The most notable changes in the distribution of expenditures among CUs aged 65 or older between 2002 and 2010 were the increase in the share of expenditures devoted to housing and the decrease in the proportions allocated to food and transportation. Housing expenditures accounted for 33 percent total aged CU expenditures in 2002, and in 2010 that figure was 35 percent. Food expenditures fell from 14 percent to 12 percent of total expenditures over that period, and the proportion of expenditures allocated to transportation fell from 16 percent to 14 percent.

Mean percentage allocated to components of total expenditures, selected years
Bar chart linked to data in table format.
SOURCE: Interview portions of the 2002, 2005, and 2010 Consumer Expenditure Surveys.

Trends in Housing Tenure

Between 2002 and 2010, the proportions of CUs aged 65 or older that either owned their homes with no mortgage or rented their homes fell slightly, while the share that owned a home with a mortgage increased. The proportion that owned a home without a mortgage fell from 63 percent to 60 percent, while the proportion that rented fell from 20 percent to 18 percent. The share that owned a home with a mortgage rose from 18 percent to 22 percent.

Distribution of CUs by housing tenure, selected years
Bar chart linked to data in table format.
SOURCE: Interview and diary portions of the 2002, 2005, and 2010 Consumer Expenditure Surveys.

Trends in Housing Expenditures by Tenure

As shown earlier, the housing share of total expenditures increased among CUs aged 65 or older between 2002 and 2010. The smallest increase occurred among those who owned a home with no mortgage; for them, housing costs rose from 29 percent to 31 percent of total expenditures. Among those who owned a home with a mortgage, housing rose from 35 percent to 39 percent of total expenditures, while among those who rented their homes, housing rose from 42 percent to 46 percent of total CU expenditures.

Mean percentage allocated to housing expenditures, by housing tenure, selected years
Bar chart linked to data in table format.
SOURCE: Interview and diary portions of the 2002, 2005, and 2010 Consumer Expenditure Surveys.

Trends in Out-of-Pocket Health Care Expenditures

Between 2002 and 2010, expenditures for health insurance rose sharply while expenditures for prescription and over-the-counter drugs fell among CUs aged 65 or older. Measured in 2010 dollars, mean CU expenditures for health insurance premiums rose from $2,293 in 2002 to $3,091 in 2010. Mean CU expenditures for drugs fell from $1,162 in 2002 to $805 in 2010. Expenditures for medical services rose overall, while expenditures for medical supplies fell, but those two categories together accounted for only about one-fifth of out-of-pocket health care expenditures among elderly CUs in both 2002 and 2010.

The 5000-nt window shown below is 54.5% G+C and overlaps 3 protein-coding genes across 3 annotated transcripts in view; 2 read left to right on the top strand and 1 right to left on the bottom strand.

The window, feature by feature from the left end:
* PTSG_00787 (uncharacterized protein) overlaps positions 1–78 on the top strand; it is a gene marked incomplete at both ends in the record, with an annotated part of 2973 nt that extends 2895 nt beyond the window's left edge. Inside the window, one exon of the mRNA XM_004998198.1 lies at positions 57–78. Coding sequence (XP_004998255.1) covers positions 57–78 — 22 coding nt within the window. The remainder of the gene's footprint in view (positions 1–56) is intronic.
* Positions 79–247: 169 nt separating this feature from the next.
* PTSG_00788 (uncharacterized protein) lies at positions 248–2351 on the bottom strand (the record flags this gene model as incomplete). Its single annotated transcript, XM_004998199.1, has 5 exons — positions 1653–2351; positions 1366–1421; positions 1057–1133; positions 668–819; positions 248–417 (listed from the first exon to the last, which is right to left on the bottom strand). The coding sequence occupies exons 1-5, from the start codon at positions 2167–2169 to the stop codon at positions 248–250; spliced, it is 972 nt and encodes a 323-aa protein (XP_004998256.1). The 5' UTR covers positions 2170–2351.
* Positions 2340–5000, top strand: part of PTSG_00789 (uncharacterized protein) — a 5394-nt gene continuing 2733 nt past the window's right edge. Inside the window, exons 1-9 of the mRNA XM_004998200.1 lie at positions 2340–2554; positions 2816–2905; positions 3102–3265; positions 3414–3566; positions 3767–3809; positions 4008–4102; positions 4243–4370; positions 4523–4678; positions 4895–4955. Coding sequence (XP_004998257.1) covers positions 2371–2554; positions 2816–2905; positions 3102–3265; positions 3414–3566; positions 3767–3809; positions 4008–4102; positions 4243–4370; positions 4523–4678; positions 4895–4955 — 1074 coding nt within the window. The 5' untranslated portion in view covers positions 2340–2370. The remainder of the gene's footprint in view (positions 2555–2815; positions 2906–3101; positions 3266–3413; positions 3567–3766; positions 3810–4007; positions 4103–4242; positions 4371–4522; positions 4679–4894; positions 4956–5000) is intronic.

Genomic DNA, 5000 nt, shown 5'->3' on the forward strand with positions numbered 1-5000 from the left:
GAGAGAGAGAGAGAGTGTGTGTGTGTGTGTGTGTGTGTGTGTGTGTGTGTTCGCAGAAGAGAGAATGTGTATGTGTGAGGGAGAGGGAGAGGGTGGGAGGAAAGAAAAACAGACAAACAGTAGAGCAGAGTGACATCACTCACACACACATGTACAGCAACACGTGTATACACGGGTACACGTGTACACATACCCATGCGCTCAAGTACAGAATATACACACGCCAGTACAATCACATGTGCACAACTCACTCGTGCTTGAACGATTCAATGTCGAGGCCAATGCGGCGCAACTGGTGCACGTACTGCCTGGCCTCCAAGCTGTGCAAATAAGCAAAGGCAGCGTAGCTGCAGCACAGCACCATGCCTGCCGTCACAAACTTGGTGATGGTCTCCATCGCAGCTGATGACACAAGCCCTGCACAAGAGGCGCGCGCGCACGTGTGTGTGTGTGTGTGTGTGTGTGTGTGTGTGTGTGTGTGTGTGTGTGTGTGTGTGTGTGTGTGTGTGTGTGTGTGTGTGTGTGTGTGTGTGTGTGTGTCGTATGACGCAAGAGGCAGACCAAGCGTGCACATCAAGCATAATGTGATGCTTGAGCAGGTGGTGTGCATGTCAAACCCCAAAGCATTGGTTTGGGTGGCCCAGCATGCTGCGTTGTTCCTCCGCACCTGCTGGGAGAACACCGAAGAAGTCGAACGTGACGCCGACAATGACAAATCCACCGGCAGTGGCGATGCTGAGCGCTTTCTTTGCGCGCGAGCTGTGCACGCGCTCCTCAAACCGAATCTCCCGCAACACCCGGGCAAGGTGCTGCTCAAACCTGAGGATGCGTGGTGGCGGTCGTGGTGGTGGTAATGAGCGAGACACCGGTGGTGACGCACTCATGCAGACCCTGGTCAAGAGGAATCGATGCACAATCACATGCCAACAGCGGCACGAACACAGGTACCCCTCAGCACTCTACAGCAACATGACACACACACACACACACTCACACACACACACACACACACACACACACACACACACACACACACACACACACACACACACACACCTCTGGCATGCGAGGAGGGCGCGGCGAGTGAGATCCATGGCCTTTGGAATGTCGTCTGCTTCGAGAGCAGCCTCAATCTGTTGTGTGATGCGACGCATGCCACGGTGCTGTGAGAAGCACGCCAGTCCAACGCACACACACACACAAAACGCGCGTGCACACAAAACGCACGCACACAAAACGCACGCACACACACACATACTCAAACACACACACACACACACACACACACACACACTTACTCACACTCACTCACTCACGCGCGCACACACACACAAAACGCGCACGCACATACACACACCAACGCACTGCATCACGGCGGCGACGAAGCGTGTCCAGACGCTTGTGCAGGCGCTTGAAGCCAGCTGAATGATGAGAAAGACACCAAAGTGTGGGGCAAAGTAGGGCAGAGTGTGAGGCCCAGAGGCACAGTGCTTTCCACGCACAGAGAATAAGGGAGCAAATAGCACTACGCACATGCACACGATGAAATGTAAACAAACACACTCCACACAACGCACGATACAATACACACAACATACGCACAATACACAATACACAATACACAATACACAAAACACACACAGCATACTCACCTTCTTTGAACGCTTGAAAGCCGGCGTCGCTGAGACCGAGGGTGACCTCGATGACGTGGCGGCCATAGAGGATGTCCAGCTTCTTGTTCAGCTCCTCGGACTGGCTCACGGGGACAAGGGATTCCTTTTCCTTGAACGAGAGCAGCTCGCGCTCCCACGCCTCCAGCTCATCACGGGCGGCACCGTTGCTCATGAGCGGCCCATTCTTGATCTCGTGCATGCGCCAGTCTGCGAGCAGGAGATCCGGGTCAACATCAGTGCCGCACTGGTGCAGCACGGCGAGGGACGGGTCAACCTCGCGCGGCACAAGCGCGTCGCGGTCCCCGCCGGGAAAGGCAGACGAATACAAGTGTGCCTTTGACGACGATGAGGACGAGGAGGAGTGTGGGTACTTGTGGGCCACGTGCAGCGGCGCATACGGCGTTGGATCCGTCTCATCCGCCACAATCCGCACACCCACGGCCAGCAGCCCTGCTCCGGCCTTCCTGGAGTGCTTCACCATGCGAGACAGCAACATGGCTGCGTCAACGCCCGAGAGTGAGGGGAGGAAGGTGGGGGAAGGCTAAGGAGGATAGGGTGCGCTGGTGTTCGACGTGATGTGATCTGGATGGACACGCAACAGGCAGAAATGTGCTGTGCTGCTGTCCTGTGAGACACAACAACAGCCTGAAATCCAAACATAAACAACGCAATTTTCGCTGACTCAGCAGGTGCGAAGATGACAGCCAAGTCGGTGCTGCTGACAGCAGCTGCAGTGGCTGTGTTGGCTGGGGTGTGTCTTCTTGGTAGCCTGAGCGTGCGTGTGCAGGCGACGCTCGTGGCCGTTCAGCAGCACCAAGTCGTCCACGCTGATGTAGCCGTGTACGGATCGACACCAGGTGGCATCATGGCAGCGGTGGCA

Mean out-of-pocket health care expenditures, by component, selected years
Bar chart linked to data in table format.
SOURCE: Interview and diary portions of the 2002, 2005, and 2010 Consumer Expenditure Surveys.
a. Includes fee-for-service health plans, preferred-provider health plans, health maintenance organizations, commercial Medicare supplements, Medicare payments, and other health insurance.
b. Includes hospital room and services, professional and physicians' services, eye and dental care, lab tests and X-rays, medical care in a retirement community and convalescent or nursing home, and other medical care service.
c. Includes antiseptics, dressings and bandages, first aid kits, contraceptives, syringes, ice bags, thermometers, vaporizers, heating pads, medical appliances (such as braces, canes, crutches, walkers, eyeglasses, and hearing aids), and rental and repair of medical equipment.

Trends in the Components of Out-of-Pocket Health Care Expenditures

As a proportion of total out-of-pocket expenditures for health care, health insurance premiums increased from 53 percent to 64 percent between 2002 and 2010 among CUs aged 65 or older. Expenditures for drugs fell from 27 percent to 17 percent of health expenditures in that span. Combined expenditures for medical services and medical supplies fell from 21 percent of total out-of-pocket health care expenditures in 2002 to 20 percent in 2010.

Mean percentage allocated to components of out-of-pocket health care expenditures, selected years
Bar chart linked to data in table format.
SOURCE: Interview and diary portions of the 2002, 2005, and 2010 Consumer Expenditure Surveys.
a. Includes fee-for-service health plans, preferred-provider health plans, health maintenance organizations, commercial Medicare supplements, Medicare payments, and other health insurance.
b. Includes hospital room and services, professional and physicians' services, eye and dental care, lab tests and X-rays, medical care in a retirement community and convalescent or nursing home, and other medical care service.
c. Includes antiseptics, dressings and bandages, first aid kits, contraceptives, syringes, ice bags, thermometers, vaporizers, heating pads, medical appliances (such as braces, canes, crutches, walkers, eyeglasses, and hearing aids), and rental and repair of medical equipment.